IT'S up there with having teeth pulled ... making important, work-related calls when you're home with your children, is a pain like no other.
Children are like moths to a flame when it comes to their mothers and phone calls.
I believe it's impossible to recall quotes, statistics and vital details to very important clients while shushing your well-behaved spawn with a gentle stroke of your perfectly manicured hand.
Carol Brady, I am not.
I'm more Estelle Costanza (George's mum ) when I'm on the phone: "Yes that's right, I'll be conducting a book tour around south-east Queensland and I - kids stop playing in the toilet! Oh, for fu... Um, where was I?”
I pencil Important Phone Calls in my diary like they are significant obstacles to overcome because, in my house, they are.
My work often requires me to not only discuss the publishing landscape and run a social commentary on women's fiction, I sometimes have to do it on live radio. Eek, indeed.
So how do you do it? Rather, how do you do it without sounding deranged, emotionally unhinged and, worst of all, unprofessional?
Here are eight tips for conducting a business call when the kids are home:
1 Choose the time of day your children are best behaved or are otherwise occupied. During nap time, their favourite cartoon, or that lovely part of the day when they're playing contentedly with your make-up case. Try to factor in the recipient's schedule too - no point calling them when your kids are having lunch. Chances are, so is the person you're calling.
2 Punishment - you can explain what needs to happen for the next 10-15 minutes (ie. quiet) and the consequences of their actions (ie. no Smarties for any kid who annoys mummy while she's on the phone).
3 Bribery - my kids can be tasked to get ready for the playground, which makes them obedient and keeps them busy trying to wrestle socks on for a good 10 minutes.
4 Food - give them their favourite treat. Set them up with something they're not always allowed to have. That could be a piece of cake, a DVD, the "good markers”, glitter.
5 Do not let them see you pick up the phone - for some reason this is perceived as a challenge by the average child. Do not let them see which room you escape to for some privacy. Be sure to take anything you need for the call with you (paperwork, diary, vodka, etc).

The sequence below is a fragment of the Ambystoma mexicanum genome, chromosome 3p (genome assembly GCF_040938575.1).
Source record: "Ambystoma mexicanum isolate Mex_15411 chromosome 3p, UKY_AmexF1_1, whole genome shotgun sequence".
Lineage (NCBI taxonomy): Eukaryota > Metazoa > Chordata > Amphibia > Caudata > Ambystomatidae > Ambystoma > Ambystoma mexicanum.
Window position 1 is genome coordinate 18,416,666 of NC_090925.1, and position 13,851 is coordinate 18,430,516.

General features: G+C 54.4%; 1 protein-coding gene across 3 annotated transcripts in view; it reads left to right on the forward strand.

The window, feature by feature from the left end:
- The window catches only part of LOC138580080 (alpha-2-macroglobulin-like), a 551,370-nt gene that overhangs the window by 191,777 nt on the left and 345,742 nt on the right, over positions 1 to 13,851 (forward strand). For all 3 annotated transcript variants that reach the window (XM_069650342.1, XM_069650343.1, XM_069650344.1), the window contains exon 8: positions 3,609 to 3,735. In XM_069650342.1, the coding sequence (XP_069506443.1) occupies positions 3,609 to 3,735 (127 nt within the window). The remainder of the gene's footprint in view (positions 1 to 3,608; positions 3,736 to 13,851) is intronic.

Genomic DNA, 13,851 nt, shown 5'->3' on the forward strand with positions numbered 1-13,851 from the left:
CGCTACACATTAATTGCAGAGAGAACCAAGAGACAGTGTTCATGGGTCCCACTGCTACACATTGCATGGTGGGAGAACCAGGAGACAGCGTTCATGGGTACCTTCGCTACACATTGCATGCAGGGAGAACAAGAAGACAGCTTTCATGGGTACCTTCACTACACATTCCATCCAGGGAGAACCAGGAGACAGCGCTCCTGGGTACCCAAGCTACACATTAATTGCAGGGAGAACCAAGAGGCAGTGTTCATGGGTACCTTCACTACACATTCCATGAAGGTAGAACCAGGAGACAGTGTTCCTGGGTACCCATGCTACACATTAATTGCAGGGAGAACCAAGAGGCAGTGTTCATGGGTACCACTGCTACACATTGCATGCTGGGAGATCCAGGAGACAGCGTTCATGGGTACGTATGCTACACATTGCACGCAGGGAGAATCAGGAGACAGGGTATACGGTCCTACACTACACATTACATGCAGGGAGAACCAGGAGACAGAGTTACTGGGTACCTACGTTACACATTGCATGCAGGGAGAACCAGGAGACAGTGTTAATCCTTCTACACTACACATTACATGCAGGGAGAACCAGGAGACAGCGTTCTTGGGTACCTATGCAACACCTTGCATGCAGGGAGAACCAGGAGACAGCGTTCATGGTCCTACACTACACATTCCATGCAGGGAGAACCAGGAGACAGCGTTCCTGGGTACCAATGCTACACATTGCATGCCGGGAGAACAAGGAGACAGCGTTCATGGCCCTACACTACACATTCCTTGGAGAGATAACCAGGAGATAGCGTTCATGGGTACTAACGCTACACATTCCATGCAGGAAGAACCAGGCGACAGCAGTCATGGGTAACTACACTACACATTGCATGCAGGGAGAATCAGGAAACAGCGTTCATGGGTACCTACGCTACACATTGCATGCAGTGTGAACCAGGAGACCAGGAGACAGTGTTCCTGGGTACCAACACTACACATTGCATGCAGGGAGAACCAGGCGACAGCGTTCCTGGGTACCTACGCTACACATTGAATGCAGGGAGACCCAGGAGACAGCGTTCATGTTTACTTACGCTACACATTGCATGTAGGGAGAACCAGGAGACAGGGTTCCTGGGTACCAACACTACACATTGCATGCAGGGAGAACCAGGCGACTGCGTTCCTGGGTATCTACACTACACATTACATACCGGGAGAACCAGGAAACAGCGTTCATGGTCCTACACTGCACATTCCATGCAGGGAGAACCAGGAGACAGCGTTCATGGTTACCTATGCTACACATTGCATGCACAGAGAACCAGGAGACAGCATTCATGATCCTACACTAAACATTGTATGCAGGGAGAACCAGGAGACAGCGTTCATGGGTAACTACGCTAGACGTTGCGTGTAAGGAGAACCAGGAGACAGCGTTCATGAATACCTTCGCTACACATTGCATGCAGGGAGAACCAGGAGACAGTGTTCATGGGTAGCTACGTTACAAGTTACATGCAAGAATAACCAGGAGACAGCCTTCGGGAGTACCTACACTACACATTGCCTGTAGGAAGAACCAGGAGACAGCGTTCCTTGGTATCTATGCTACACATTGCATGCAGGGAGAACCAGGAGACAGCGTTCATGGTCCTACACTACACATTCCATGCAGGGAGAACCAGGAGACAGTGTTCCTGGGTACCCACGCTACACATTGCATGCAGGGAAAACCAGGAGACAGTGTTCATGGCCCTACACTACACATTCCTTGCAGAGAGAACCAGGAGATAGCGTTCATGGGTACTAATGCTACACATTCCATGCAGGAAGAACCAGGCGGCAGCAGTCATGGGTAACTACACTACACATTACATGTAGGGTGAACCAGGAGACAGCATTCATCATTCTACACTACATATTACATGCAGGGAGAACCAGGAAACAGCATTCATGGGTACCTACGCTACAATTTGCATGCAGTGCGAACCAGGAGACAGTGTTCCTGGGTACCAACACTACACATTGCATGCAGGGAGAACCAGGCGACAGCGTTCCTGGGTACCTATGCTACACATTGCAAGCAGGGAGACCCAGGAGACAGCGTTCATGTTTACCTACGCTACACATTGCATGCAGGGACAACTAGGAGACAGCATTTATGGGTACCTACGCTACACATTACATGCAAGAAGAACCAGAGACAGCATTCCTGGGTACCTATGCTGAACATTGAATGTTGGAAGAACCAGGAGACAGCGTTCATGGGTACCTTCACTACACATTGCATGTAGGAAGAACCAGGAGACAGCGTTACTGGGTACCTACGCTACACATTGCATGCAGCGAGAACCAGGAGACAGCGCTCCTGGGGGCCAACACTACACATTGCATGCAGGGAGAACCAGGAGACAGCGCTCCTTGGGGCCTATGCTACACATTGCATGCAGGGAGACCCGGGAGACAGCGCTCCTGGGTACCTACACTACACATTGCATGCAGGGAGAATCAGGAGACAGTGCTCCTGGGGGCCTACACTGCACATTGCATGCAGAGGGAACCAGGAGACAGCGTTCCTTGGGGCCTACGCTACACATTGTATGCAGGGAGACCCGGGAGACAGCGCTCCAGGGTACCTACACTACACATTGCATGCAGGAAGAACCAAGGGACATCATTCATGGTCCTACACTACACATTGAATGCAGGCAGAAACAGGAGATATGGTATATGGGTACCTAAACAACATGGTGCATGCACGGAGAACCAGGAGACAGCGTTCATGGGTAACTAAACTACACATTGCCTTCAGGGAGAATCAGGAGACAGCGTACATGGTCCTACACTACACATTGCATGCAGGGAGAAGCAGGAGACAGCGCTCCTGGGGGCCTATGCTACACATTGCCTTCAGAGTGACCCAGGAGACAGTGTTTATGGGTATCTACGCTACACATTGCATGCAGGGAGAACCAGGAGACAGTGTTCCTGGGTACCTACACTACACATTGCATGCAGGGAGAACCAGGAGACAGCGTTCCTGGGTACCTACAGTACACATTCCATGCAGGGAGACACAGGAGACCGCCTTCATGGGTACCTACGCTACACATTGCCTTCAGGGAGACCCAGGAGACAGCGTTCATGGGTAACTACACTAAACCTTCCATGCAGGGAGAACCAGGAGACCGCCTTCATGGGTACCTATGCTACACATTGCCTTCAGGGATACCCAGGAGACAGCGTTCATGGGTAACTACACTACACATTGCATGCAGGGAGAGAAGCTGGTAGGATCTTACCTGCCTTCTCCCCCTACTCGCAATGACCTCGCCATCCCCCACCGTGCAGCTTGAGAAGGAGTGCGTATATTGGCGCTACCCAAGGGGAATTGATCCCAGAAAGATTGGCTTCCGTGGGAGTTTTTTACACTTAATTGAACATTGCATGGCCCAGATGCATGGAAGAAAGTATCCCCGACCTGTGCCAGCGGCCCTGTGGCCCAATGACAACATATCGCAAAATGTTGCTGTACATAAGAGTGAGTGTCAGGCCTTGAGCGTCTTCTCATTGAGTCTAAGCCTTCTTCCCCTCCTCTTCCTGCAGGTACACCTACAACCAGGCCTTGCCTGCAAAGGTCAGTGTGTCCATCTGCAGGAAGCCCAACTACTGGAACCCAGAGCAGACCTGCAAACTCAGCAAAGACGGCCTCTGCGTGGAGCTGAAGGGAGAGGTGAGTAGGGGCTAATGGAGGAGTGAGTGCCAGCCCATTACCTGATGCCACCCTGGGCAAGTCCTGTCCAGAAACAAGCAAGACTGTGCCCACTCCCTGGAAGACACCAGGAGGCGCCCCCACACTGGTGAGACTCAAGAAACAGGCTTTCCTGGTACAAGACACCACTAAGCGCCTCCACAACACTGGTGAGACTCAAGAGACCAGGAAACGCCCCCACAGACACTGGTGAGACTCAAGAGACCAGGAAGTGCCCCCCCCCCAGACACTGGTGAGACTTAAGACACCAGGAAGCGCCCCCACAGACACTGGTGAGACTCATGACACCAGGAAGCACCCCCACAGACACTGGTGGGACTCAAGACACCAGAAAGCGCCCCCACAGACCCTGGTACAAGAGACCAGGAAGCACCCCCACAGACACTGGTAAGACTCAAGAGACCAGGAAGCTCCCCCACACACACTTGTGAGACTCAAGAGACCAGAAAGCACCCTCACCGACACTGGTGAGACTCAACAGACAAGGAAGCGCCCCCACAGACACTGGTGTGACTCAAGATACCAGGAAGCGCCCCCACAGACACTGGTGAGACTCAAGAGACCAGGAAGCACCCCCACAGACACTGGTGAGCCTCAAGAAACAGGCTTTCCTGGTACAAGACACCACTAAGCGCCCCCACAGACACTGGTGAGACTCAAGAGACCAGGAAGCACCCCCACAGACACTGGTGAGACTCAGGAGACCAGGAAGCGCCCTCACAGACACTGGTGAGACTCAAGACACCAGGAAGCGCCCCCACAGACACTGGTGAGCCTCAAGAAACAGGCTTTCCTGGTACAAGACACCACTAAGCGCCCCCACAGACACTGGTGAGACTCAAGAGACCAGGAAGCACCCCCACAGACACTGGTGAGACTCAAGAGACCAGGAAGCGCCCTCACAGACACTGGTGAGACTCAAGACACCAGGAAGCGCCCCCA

6 Prior to the call, teach your child a "fun new game” where they must mimic you quietly (touching your nose, balancing on one foot) that you can start doing if they do approach you while you're mid-conversation.
7 If you're convinced you haven't given the person your full attention or left something unanswered, let them know you'll follow up the call with an email so if they have any further questions, you will get back to them. It covers all bases and, my gosh, how professional do you sound?
8 Lastly, there may be nothing for it other than explaining to the person that the screaming they're hearing is just your three-year old. People are understanding for the most part and, even better, many of them are parents too.
I've had a radio interview interrupted by my screaming two-year-old (made worse by my hiding in the carport where she eventually found me and screamed fit to burst, just to make it clear the trauma I'd put her through) but despite the noise, the presenter found it very "real” and kept most of it in his segment.
I've apologised to a woman as my child slammed the door repeatedly (this time I was hiding in the laundry) only to discover she'd not heard a thing. She also had kids and was familiar with "background noise”.
In the end, the interference and noise your children are making is probably noticed by you more than anyone you're talking with.
Take a deep breath, remind yourself how fantastic you are - multi-tasking like a boss - and simply plough on through.
Peta-Jo is a writer and mum of three who keeps her foot jammed in the doorway to the outside world with her sometimes nonsensical ramblings at www.petajo.com.
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